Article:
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June 07, 2010
Times blames Mets' ticket sales on road losses
Not to keep picking on the New York Times' Ken Belson, but it's just so easy, especially when he writes stuff like this:
Every time the Mets compile an impressive homestand, they undo the good feeling with an atrocious road trip. And because many fans consider the team's most recent performance when deciding whether to attend a home game, the Mets' buzz-killing road losses (including the game-winning grand slam that sunk the Mets on Wednesday in San Diego) have taken their toll. ... It seems the team's contrasting home and road records are making it harder for fans to justify running out to Citi Field.
The notion that fans are staying away from Mets games, not because the team was terrible last year or ticket prices are too high or the stadium honeymoon has worn off, but because they win too many games at home might seem too plainly demented to debunk ... but I've done so anyway for the Village Voice. The short version: All teams coming off of lousy years draw lousy, and the Mets' attendance was artificially inflated last year already with curiosity-seekers looking to check out their new digs. But why settle for facts when you can instead choose the contrarian wisdom that Mets fans are being driven away by the bad taste of giving up 18 runs in a road game that ended at 1:20 pm local time?
It's sad, but this seems to be the standard fare in sports reporting these days. "Fans aren't coming because the team lost".
Look up the definition of 'fan', Mr. Belson.
No true fan would stay away for such a reason, as we Cub fans can attest (ok, only for the last century...) There are many reasons to stay away from the ballpark, chief among them predatory pricing practices (see Cubs, again).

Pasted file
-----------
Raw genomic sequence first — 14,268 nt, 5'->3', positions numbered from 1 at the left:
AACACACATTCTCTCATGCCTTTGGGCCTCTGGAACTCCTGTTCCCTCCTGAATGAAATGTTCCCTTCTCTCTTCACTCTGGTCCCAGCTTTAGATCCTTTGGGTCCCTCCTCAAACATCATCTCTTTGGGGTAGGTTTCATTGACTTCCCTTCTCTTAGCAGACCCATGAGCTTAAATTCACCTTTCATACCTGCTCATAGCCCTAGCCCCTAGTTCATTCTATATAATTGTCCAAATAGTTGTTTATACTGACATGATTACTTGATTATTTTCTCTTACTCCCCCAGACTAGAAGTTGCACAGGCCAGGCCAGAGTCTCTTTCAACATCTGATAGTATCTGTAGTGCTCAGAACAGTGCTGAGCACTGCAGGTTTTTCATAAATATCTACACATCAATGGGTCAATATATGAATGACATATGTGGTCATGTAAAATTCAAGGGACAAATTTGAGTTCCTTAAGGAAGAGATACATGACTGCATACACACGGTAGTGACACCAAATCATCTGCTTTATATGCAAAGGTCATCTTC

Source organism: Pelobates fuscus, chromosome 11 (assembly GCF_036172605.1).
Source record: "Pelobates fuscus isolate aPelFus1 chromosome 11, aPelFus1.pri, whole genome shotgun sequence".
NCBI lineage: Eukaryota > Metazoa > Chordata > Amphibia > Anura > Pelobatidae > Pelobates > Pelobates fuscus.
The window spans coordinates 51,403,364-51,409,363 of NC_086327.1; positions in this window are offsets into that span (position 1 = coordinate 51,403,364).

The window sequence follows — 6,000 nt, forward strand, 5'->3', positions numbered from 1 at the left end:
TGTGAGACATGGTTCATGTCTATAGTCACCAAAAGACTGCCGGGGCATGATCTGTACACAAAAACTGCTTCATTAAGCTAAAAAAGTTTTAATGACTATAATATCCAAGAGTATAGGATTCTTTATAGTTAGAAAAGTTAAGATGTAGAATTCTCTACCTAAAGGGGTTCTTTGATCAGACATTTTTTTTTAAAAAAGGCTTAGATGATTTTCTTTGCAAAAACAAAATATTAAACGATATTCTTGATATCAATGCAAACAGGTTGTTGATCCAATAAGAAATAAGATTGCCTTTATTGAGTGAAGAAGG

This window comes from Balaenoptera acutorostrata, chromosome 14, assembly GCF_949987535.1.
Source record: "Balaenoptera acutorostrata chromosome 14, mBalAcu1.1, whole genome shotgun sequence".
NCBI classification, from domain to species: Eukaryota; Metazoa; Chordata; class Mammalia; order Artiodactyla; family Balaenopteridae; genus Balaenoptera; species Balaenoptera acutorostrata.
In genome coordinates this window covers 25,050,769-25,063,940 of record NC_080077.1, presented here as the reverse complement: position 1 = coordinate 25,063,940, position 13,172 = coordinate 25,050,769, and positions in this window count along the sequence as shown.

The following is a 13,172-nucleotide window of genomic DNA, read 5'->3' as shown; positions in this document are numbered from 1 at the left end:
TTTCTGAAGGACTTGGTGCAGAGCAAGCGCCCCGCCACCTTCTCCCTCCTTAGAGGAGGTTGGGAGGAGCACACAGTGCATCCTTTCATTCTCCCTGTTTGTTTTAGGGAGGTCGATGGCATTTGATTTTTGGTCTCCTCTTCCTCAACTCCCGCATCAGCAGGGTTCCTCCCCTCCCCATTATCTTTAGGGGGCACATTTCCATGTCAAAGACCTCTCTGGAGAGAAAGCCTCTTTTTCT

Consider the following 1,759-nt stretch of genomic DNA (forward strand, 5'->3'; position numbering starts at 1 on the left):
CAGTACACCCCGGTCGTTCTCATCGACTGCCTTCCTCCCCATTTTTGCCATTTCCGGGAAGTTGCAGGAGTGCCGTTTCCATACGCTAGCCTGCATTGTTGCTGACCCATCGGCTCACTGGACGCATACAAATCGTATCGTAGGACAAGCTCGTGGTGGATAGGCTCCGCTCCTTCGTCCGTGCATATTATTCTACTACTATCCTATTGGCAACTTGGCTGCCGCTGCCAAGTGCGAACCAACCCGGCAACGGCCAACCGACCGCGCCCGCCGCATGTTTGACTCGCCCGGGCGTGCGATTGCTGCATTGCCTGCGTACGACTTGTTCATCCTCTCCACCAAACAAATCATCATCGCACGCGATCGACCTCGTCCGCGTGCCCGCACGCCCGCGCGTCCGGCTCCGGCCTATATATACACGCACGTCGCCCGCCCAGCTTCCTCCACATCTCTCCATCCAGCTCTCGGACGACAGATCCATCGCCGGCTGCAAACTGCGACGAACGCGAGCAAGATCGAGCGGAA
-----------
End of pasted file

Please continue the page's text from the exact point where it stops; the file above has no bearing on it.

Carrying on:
During the depression (no, the last one) baseball always made sure fans could afford to attend the games. Not so these days... MLB has forgotten how it came to be the "entertainment of the people" - by being attainable to fans of even very modest means.
It will be interesting to see how this affects the sport's popularity in twenty years, when the kids who can't afford to watch games now are old enough to make their own discretionary spending choices.
Not going to see a team (or going to see them as much, anyway) because they stink, I can see — after enough years of Doug Flynn, I stopped going regularly to Mets games, too. But refusing to go to home games because they only win at home? Wha?
In any case, the attendance stats show no evidence for this, as I explain in the Voice article. Think the Times will run a correction?
Nope. Not even if someone offers to pay to run it...
I'm troubled by the public indifference toward/acceptance of unsubstantiated claims about the economic benefit of (grandiose) new facilities. Perhaps indifference is not the right word... at times it seems there is a willful ignorance of the facts to go along with the blind acceptance of the claims...
Having kept an eye on most of the new facilities built in the last dozen years or so, I note that the vast majority built with 100% private funds have tended to cost $2k per seat or less (an inexact comparison method, given the infrastructure requirements, but it works).
Those funded mainly by tax dollars average around $7500/seat, topping out somewhere north of $20k for NY's latest Steinbrenner support initiative.
It's very hard not to draw a lesson from this...
Attendance is way down in MLB because it's run by an idiot commissioner who kisses the rich owners behinds. He's the little dog that can't. MLB needs a big dog that will run it for the good of the game and not a few greedy owners. Bart Giamatti we miss you.